Dark Signal (2016)
Dark Signal is a horror genre mashup from Wales. Before talking about the film, a couple of points about the credits: The DVD cover makes big play of Neil Marshall's involvement, but this is misleading - he's simply one of several listed producers. Also, try to avoid reading the cast listing on IMDB or elsewhere as the character names include massive spoilers.
OK, what about the film itself? Well, it's strange - as a I said, a genre mashup with the subgenres involved being slasher and ghost with a touch of techno.
The story takes place in the context of a serial killer stalking the Snowdonia area of North Wales. Once that's been established there are two main story threads.
One involves Joanna (Kate Komisarczyk), a single parent in dire financial straits. To try and make ends meet she agrees to help her friend Nick to 'recover' some £40,000 'owed' to him by a local footballer. Needless to say, this plan proves to be seriously misguided.
The other thread follows Laurie (Siwan Morris), a local radio presenter on the last night of her contract. During the show her guest, psychic Carla (Cinzia Monreale), begins picking up the voice of a dead girl over the airwaves by some form of EVP.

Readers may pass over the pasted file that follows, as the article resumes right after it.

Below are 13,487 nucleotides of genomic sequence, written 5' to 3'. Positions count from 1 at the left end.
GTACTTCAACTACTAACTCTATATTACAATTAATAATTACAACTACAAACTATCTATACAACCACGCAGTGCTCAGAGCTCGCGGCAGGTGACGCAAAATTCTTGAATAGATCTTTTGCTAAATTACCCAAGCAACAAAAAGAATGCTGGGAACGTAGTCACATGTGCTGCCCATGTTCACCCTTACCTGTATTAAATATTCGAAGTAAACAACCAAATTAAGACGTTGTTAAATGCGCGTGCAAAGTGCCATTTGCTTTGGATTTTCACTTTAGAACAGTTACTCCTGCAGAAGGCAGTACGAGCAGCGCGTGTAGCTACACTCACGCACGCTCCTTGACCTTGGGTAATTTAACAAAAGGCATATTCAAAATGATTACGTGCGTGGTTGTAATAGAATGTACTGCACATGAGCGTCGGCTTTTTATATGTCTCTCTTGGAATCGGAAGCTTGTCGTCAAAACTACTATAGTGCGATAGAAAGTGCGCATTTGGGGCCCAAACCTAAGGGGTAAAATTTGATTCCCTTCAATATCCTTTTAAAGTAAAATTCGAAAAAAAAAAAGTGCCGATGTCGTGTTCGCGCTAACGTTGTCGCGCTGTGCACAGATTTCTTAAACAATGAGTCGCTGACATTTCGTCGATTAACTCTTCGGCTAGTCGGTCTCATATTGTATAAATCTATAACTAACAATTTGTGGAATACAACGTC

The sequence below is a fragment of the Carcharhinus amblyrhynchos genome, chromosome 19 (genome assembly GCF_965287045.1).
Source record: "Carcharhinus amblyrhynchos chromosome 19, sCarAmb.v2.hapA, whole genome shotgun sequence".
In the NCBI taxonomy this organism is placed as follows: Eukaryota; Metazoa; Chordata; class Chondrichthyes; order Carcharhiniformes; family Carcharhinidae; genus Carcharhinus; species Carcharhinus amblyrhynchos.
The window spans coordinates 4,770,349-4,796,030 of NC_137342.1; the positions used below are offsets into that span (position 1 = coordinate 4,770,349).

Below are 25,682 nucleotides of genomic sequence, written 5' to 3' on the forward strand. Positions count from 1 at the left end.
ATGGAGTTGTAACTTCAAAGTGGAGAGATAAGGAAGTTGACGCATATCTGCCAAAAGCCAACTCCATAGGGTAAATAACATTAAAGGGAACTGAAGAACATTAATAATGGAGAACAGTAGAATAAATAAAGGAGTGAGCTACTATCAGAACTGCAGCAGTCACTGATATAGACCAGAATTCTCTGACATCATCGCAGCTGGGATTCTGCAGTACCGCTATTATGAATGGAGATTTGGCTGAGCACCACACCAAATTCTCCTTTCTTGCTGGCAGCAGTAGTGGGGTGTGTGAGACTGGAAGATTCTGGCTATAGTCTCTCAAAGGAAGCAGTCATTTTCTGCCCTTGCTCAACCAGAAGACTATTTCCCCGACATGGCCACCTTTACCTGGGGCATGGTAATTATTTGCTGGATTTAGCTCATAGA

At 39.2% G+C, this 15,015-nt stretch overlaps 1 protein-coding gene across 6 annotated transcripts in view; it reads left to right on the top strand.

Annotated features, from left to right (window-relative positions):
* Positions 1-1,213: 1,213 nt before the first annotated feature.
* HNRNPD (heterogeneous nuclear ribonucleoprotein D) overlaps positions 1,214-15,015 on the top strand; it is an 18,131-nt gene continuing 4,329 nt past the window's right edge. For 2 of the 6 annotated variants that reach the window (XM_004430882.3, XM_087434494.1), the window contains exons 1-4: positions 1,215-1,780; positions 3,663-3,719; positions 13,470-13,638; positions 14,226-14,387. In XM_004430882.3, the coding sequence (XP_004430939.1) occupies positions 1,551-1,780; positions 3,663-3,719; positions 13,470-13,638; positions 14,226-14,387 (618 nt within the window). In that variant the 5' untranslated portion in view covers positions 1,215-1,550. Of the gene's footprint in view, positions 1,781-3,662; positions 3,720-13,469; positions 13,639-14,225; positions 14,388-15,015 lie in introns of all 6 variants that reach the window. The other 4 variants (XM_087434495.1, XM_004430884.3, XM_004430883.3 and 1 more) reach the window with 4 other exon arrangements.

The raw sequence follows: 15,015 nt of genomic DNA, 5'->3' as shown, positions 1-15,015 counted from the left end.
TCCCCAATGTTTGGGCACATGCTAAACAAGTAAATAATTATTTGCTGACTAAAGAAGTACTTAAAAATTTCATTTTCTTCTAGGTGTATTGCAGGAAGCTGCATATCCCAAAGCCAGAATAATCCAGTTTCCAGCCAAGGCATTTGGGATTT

Initially it's all very confusing. I had trouble working out which characters we were meant to be following and how they fit together. Even when it did settle down to the two threads it was still tricky to follow. That's partly because of the plot twist that finally brings the two together. It's undoubtedly clever but some might say too clever - though rewinding the film in my head a few times I can't find any actual cheating. Still, you might need a supersized pinch of salt.
Even when I didn't know what was going on I found the atmosphere tense and engrossing. For a slasher movie there's not a lot to appeal to gorehounds, though it does get very violent in places - especially near the end. That works for me, I prefer restrained menace to buckets of blood and Evers-Swindell handled the mood well.
Acting is good, especially Morris who has to spend most of the film sitting in a presenter's chair so makes up for this with a great range of facial expressions. The support cast includes well known faces Gareth David-Lloyd as Ben the radio producer and James Cosmo as the farmer.
So Dark Signal is a rather confusing film that requires more than usual concentration. Fortunately the atmosphere encourages perseverance and if you can handle the twist then it's a very satisfying variation on the usual slasher fare.